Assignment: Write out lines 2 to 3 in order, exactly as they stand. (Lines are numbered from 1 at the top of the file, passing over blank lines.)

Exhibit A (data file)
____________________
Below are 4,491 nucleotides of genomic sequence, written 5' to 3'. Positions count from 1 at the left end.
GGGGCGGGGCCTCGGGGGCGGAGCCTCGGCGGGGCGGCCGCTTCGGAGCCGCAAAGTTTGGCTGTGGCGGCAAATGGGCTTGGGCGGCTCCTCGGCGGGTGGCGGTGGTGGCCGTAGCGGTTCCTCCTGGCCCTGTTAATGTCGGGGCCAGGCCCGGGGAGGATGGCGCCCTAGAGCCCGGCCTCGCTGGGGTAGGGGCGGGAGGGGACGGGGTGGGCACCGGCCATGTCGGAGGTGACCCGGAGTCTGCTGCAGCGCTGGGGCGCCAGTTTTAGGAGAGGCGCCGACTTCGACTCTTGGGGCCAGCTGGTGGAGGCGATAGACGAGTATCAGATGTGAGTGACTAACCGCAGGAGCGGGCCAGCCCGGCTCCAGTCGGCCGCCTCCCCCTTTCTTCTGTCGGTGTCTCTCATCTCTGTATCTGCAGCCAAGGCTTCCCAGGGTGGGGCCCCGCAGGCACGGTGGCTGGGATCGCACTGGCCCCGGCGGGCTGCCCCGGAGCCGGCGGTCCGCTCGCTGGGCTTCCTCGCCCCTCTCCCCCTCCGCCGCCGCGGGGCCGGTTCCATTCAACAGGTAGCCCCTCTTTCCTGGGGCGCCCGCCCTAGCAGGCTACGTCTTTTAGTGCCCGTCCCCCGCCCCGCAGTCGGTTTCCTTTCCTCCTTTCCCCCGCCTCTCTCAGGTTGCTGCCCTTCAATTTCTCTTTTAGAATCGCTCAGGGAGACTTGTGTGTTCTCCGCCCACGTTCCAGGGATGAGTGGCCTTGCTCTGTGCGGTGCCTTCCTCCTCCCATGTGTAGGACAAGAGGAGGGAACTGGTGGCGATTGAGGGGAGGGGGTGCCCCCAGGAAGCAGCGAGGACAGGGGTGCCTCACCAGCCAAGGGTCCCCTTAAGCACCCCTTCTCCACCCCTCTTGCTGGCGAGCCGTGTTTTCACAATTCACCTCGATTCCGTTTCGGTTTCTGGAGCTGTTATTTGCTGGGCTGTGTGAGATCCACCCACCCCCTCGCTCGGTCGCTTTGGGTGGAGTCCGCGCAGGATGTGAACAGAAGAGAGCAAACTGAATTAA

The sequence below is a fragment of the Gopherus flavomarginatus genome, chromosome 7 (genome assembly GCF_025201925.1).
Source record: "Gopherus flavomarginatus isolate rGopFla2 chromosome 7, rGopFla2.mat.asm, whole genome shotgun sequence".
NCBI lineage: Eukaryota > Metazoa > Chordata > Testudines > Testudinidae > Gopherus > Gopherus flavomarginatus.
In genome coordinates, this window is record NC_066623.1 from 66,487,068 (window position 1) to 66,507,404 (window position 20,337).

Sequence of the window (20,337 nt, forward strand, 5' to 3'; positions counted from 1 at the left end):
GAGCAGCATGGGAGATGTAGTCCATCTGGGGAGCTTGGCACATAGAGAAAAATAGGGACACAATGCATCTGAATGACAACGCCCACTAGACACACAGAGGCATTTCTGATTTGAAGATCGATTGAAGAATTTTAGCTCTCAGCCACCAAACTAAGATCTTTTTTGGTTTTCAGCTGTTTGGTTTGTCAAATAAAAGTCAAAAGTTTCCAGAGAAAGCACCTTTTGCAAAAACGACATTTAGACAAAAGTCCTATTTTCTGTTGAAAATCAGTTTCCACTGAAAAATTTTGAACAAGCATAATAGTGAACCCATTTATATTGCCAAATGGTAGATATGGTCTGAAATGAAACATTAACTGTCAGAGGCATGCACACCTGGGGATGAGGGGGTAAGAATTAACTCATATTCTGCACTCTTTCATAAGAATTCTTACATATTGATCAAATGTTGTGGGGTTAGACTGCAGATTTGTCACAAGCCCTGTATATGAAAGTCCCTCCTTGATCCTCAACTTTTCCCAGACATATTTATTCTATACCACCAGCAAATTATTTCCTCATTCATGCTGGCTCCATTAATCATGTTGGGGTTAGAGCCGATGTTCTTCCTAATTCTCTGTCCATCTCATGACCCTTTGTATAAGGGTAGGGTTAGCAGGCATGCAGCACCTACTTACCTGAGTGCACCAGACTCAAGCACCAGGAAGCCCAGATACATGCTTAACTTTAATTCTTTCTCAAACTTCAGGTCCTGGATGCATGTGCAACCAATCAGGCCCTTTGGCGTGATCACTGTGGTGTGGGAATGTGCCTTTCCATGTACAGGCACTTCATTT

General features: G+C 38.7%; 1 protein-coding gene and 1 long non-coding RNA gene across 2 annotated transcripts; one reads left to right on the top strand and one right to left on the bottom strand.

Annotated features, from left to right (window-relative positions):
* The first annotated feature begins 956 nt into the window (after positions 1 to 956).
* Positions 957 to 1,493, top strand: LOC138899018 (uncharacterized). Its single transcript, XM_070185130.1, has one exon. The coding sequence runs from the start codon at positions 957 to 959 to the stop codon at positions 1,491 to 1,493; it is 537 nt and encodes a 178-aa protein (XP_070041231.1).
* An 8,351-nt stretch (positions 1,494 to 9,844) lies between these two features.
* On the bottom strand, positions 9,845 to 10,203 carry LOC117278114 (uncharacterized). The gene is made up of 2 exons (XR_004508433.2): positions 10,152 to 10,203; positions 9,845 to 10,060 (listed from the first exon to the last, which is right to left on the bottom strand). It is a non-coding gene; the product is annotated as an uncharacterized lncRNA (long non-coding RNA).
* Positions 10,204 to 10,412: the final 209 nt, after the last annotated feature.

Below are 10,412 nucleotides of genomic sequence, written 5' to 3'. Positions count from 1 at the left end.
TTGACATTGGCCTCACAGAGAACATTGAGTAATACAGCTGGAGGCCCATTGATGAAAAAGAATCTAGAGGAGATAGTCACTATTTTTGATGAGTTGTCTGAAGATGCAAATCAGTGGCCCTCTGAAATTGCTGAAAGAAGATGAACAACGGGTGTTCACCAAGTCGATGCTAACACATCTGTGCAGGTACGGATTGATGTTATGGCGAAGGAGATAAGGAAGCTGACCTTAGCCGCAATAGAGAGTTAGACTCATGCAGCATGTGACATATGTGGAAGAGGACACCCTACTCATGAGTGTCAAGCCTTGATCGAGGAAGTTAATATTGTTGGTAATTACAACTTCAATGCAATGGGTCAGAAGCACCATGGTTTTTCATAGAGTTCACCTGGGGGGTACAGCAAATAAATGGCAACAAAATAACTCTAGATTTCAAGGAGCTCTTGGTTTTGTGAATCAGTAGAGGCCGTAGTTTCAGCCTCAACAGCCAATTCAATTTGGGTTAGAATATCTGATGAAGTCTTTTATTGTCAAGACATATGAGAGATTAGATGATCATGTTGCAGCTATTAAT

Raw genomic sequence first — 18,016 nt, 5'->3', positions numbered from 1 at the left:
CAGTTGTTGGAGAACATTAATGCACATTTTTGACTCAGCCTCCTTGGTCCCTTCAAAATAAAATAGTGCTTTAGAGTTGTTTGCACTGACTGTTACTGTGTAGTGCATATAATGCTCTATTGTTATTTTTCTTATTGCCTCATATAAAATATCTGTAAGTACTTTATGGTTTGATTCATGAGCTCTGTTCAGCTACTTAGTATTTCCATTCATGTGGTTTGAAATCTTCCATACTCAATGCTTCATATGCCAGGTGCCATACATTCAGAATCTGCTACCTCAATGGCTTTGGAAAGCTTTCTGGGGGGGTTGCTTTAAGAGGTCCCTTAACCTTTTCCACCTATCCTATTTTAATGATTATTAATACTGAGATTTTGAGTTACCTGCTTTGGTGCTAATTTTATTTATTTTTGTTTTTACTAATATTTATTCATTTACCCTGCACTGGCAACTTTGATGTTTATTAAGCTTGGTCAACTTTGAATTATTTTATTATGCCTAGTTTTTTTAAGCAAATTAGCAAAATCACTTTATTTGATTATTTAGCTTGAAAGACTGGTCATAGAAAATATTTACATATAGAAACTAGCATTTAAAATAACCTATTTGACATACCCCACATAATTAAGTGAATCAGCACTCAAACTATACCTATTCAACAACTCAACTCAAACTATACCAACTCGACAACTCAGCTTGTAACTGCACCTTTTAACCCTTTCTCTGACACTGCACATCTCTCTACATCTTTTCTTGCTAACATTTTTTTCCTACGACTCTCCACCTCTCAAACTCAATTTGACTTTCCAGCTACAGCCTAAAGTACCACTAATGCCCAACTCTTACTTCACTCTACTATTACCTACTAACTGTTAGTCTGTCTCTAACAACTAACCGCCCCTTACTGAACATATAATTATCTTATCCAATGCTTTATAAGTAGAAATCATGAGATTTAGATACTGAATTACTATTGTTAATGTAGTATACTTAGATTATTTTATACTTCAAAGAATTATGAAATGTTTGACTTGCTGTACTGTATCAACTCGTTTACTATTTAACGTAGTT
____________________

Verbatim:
GGGGCGGGGCCTCGGGGGCGGAGCCTCGGCGGGGCGGCCGCTTCGGAGCCGCAAAGTTTGGCTGTGGCGGCAAATGGGCTTGGGCGGCTCCTCGGCGGGTGGCGGTGGTGGCCGTAGCGGTTCCTCCTGGCCCTGTTAATGTCGGGGCCAGGCCCGGGGAGGATGGCGCCCTAGAGCCCGGCCTCGCTGGGGTAGGGGCGGGAGGGGACGGGGTGGGCACCGGCCATGTCGGAGGTGACCCGGAGTCTGCTGCAGCGCTGGGGCGCCAGTTTTAGGAGAGGCGCCGACTTCGACTCTTGGGGCCAGCTGGTGGAGGCGATAGACGAGTATCAGATGTGAGTGACTAACCGCAGGAGCGGGCCAGCCCGGCTCCAGTCGGCCGCCTCCCCCTTTCTTCTGTCGGTGTCTCTCATCTCTGTATCTGCAGCCAAGGCTTCCCAGGGTGGGGCCCCGCAGGCACGGTGGCTGGGATCGCACTGGCCCCGGCGGGCTGCCCCGGAGCCGGCGGTCCGCTCGCTGGGCTTCCTCGCCCCTCTCCCCCTCCGCCGCCGCGGGGCCGGTTCCATTCAACAGGTAGCCCCTCTTTCCTGGGGCGCCCGCCCTAGCAGGCTACGTCTTTTAGTGCCCGTCCCCCGCCCCGCAGTCGGTTTCCTTTCCTCCTTTCCCCCGCCTCTCTCAGGTTGCTGCCCTTCAATTTCTCTTTTAGAATCGCTCAGGGAGACTTGTGTGTTCTCCGCCCACGTTCCAGGGATGAGTGGCCTTGCTCTGTGCGGTGCCTTCCTCCTCCCATGTGTAGGACAAGAGGAGGGAACTGGTGGCGATTGAGGGGAGGGGGTGCCCCCAGGAAGCAGCGAGGACAGGGGTGCCTCACCAGCCAAGGGTCCCCTTAAGCACCCCTTCTCCACCCCTCTTGCTGGCGAGCCGTGTTTTCACAATTCACCTCGATTCCGTTTCGGTTTCTGGAGCTGTTATTTGCTGGGCTGTGTGAGATCCACCCACCCCCTCGCTCGGTCGCTTTGGGTGGAGTCCGCGCAGGATGTGAACAGAAGAGAGCAAACTGAATTAA

The sequence below is a fragment of the Gopherus flavomarginatus genome, chromosome 7 (genome assembly GCF_025201925.1).